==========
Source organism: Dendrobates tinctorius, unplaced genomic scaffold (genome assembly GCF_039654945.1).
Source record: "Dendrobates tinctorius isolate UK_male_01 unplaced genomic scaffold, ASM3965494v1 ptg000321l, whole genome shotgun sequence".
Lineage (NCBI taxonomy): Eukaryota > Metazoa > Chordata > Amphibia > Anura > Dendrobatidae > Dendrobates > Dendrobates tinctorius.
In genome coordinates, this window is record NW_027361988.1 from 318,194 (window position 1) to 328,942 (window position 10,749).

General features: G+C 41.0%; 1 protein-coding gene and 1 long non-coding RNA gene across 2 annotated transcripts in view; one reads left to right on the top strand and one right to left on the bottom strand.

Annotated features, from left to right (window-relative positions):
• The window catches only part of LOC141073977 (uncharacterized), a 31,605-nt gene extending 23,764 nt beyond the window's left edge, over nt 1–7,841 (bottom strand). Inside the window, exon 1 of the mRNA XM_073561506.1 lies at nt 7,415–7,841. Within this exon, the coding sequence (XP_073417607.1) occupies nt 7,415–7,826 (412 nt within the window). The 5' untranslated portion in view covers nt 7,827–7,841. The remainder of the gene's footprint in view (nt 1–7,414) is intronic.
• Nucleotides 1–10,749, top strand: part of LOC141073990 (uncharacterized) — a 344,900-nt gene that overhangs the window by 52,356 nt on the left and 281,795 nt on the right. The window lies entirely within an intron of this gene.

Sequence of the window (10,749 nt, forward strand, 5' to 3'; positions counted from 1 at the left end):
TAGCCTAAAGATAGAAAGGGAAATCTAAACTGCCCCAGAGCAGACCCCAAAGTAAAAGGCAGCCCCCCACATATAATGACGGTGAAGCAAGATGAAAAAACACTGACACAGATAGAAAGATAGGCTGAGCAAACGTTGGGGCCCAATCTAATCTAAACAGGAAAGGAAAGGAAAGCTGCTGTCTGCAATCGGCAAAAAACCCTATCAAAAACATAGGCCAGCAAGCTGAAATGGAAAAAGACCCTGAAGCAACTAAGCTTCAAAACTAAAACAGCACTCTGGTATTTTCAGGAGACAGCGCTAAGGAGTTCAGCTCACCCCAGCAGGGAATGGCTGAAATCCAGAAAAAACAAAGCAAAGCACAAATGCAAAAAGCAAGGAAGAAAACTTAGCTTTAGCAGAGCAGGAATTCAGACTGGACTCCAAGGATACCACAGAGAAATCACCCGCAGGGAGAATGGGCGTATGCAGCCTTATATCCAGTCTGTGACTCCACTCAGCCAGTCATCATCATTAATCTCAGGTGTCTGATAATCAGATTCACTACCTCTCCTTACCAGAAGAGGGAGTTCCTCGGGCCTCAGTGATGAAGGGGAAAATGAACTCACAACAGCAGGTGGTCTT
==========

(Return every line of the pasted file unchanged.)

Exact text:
Source organism: Dendrobates tinctorius, unplaced genomic scaffold (genome assembly GCF_039654945.1).
Source record: "Dendrobates tinctorius isolate UK_male_01 unplaced genomic scaffold, ASM3965494v1 ptg000321l, whole genome shotgun sequence".
Lineage (NCBI taxonomy): Eukaryota > Metazoa > Chordata > Amphibia > Anura > Dendrobatidae > Dendrobates > Dendrobates tinctorius.
In genome coordinates, this window is record NW_027361988.1 from 318,194 (window position 1) to 328,942 (window position 10,749).

General features: G+C 41.0%; 1 protein-coding gene and 1 long non-coding RNA gene across 2 annotated transcripts in view; one reads left to right on the top strand and one right to left on the bottom strand.

Annotated features, from left to right (window-relative positions):
• The window catches only part of LOC141073977 (uncharacterized), a 31,605-nt gene extending 23,764 nt beyond the window's left edge, over nt 1–7,841 (bottom strand). Inside the window, exon 1 of the mRNA XM_073561506.1 lies at nt 7,415–7,841. Within this exon, the coding sequence (XP_073417607.1) occupies nt 7,415–7,826 (412 nt within the window). The 5' untranslated portion in view covers nt 7,827–7,841. The remainder of the gene's footprint in view (nt 1–7,414) is intronic.
• Nucleotides 1–10,749, top strand: part of LOC141073990 (uncharacterized) — a 344,900-nt gene that overhangs the window by 52,356 nt on the left and 281,795 nt on the right. The window lies entirely within an intron of this gene.

Sequence of the window (10,749 nt, forward strand, 5' to 3'; positions counted from 1 at the left end):
TAGCCTAAAGATAGAAAGGGAAATCTAAACTGCCCCAGAGCAGACCCCAAAGTAAAAGGCAGCCCCCCACATATAATGACGGTGAAGCAAGATGAAAAAACACTGACACAGATAGAAAGATAGGCTGAGCAAACGTTGGGGCCCAATCTAATCTAAACAGGAAAGGAAAGGAAAGCTGCTGTCTGCAATCGGCAAAAAACCCTATCAAAAACATAGGCCAGCAAGCTGAAATGGAAAAAGACCCTGAAGCAACTAAGCTTCAAAACTAAAACAGCACTCTGGTATTTTCAGGAGACAGCGCTAAGGAGTTCAGCTCACCCCAGCAGGGAATGGCTGAAATCCAGAAAAAACAAAGCAAAGCACAAATGCAAAAAGCAAGGAAGAAAACTTAGCTTTAGCAGAGCAGGAATTCAGACTGGACTCCAAGGATACCACAGAGAAATCACCCGCAGGGAGAATGGGCGTATGCAGCCTTATATCCAGTCTGTGACTCCACTCAGCCAGTCATCATCATTAATCTCAGGTGTCTGATAATCAGATTCACTACCTCTCCTTACCAGAAGAGGGAGTTCCTCGGGCCTCAGTGATGAAGGGGAAAATGAACTCACAACAGCAGGTGGTCTT